Animals understand the importance of silence and fill their lives with it much more than we humans who, often striving to alleviate the silence with anything from TV to phone to videos to our own restless thoughts, don’t see the vital need for silent space. From silence comes the creative spark. From silence comes the touch of something greater than ourselves. In silence we are maybe more ourselves than any other time.
Silence, paradoxically, is not empty; there is a fullness to it. I often find more (power, joy, freedom, creativity) in silence than I do in the company of talking people. In silence I begin to hear, but it’s a whole other language, one I have difficulty verbalizing because, not of written or spoken words, it can only be articulated by more silence (whence it is felt). The ancients spoke of heart speak, what we today call telepathy, and perhaps all beings do this from rocks to trees to animals to certain tribes of humans. In order to truly hear like this, be it the thoughts and concerns of animals or the whisper of a pine, we need just quiet ourselves—not only our lips and mouths, but our minds.
I spend a lot of time in silence, quieting my thoughts and being in the moment. One of my greatest joys in life is walking with my three dogs and merely observing their love of the outdoors, their joy of life, my own love mirroring theirs.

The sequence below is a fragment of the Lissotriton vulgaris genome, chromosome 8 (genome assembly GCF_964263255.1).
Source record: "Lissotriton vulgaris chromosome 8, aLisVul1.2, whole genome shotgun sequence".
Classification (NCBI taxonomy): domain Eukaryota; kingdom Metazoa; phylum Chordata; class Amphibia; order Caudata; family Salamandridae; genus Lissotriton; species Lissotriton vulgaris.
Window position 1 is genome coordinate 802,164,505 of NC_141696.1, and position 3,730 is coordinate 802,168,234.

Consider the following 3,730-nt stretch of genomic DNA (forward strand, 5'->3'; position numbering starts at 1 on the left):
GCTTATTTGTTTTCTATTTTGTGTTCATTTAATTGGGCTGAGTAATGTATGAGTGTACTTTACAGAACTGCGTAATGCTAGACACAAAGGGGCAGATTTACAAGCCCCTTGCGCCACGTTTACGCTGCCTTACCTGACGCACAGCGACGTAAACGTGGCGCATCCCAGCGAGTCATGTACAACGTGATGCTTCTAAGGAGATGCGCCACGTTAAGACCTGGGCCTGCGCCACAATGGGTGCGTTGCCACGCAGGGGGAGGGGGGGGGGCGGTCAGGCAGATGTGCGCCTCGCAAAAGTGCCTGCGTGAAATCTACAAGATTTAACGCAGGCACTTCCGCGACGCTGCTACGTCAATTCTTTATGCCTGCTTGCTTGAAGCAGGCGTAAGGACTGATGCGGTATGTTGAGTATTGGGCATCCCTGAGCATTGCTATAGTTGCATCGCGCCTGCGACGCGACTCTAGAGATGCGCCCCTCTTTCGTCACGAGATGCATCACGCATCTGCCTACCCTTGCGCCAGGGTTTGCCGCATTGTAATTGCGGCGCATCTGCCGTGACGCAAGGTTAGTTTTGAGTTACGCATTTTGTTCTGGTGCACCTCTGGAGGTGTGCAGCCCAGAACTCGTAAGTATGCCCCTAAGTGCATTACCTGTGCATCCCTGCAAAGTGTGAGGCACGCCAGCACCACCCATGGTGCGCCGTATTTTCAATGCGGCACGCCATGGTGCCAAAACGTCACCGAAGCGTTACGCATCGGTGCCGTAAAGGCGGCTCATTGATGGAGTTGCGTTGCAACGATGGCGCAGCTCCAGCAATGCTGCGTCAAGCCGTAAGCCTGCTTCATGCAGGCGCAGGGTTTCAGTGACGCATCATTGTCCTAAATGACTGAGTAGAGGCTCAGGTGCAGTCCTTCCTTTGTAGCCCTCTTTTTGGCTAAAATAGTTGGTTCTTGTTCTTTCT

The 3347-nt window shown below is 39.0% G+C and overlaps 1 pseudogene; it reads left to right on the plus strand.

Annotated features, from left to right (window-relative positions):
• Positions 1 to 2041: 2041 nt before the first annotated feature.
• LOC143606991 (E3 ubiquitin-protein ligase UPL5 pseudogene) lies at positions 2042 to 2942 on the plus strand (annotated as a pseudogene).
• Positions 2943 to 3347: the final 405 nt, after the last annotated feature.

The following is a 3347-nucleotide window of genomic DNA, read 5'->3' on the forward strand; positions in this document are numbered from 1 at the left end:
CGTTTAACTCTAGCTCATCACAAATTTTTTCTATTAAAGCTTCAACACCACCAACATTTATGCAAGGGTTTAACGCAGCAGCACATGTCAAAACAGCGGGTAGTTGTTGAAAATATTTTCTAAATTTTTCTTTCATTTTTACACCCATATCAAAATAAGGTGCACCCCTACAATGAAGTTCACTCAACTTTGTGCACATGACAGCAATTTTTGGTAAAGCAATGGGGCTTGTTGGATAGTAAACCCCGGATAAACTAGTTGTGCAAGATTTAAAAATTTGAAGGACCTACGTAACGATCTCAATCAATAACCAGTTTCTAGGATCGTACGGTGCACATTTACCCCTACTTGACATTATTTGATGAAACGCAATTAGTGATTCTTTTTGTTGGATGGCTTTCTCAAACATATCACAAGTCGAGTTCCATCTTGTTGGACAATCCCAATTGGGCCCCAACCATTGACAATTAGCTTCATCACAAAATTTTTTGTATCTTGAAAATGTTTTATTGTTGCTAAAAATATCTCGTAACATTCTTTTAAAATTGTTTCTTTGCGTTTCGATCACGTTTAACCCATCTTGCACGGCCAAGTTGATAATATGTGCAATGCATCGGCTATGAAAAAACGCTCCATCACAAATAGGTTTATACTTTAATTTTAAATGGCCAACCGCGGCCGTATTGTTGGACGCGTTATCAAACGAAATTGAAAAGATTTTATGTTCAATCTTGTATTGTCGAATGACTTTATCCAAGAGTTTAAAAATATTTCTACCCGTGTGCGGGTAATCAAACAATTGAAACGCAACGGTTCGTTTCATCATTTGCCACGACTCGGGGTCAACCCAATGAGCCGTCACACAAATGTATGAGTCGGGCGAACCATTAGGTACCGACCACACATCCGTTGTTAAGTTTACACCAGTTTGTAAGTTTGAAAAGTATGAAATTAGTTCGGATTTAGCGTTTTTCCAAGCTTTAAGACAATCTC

I do believe that “Silence is golden,” for I have experienced countless golden moments of silence. Moments turned gold not by the softness of an afternoon, nor the joy of my dogs, nor even the golden leaves of the poplars. But rather by a moment so still and pure it becomes vast: rich and full of life, yet timeless, for the moment carries easy, weightless space about it. Time may well be speeding up, but in such moments peace pervades and time is eternal.
There is a magical field where we walk and in this field, protected on all sides by ancient mountains, stands one lone wild persimmon tree. It stands skeletal upon the hill, its branches arched downward, a perfect Halloween tree. Flash and Chance and Sasha run ahead all perky knowing we are headed to eat the sweet, butterscotch-tasting flesh of the wild persimmons.